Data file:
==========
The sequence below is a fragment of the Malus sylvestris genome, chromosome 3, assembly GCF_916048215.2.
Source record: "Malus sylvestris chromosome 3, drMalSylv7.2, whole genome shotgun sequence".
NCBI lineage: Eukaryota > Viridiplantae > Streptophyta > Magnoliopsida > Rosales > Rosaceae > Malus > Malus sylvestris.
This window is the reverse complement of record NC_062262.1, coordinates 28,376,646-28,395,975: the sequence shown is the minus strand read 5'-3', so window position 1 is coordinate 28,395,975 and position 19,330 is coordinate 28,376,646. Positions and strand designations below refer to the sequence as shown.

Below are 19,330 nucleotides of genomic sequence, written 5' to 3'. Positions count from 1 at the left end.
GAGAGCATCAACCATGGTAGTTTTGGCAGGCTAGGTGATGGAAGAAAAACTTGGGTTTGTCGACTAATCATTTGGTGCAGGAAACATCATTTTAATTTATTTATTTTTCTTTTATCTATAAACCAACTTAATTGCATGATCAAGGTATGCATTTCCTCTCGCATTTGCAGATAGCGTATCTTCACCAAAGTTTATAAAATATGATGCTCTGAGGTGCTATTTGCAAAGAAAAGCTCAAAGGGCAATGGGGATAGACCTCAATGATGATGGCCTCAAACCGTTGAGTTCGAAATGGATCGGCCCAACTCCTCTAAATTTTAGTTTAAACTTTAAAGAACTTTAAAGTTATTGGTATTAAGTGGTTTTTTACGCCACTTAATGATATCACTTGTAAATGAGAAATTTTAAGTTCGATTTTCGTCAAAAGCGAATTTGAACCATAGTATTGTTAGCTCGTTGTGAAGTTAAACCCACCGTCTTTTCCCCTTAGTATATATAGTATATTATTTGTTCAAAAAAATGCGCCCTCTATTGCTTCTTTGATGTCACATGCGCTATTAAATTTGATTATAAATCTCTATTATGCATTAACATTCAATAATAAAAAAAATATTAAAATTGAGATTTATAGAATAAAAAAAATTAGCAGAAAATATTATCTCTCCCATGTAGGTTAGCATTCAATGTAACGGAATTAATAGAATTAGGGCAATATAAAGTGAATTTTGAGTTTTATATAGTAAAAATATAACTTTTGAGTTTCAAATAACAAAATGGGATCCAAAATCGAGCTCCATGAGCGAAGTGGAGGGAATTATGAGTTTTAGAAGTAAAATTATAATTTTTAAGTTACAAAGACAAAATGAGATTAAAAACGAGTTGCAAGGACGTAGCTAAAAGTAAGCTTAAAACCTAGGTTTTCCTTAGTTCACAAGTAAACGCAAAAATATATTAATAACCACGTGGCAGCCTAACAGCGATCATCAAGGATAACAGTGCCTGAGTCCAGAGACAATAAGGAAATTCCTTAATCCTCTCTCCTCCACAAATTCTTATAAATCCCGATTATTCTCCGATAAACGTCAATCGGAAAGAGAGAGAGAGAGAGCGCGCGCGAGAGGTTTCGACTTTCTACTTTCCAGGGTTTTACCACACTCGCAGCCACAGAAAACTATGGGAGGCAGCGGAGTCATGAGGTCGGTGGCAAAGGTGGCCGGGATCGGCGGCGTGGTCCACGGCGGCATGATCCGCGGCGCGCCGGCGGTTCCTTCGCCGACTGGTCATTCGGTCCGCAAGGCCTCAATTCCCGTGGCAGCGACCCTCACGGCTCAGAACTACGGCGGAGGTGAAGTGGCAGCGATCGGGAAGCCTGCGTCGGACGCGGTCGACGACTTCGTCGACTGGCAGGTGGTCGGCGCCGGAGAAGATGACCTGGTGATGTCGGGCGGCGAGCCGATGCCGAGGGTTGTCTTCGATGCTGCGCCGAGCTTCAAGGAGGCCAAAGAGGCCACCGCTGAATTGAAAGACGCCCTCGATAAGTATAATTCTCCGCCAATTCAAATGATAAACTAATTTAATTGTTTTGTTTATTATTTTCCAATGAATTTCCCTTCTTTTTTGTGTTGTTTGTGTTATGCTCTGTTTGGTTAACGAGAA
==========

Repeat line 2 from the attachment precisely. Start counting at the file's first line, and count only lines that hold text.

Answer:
Source record: "Malus sylvestris chromosome 3, drMalSylv7.2, whole genome shotgun sequence".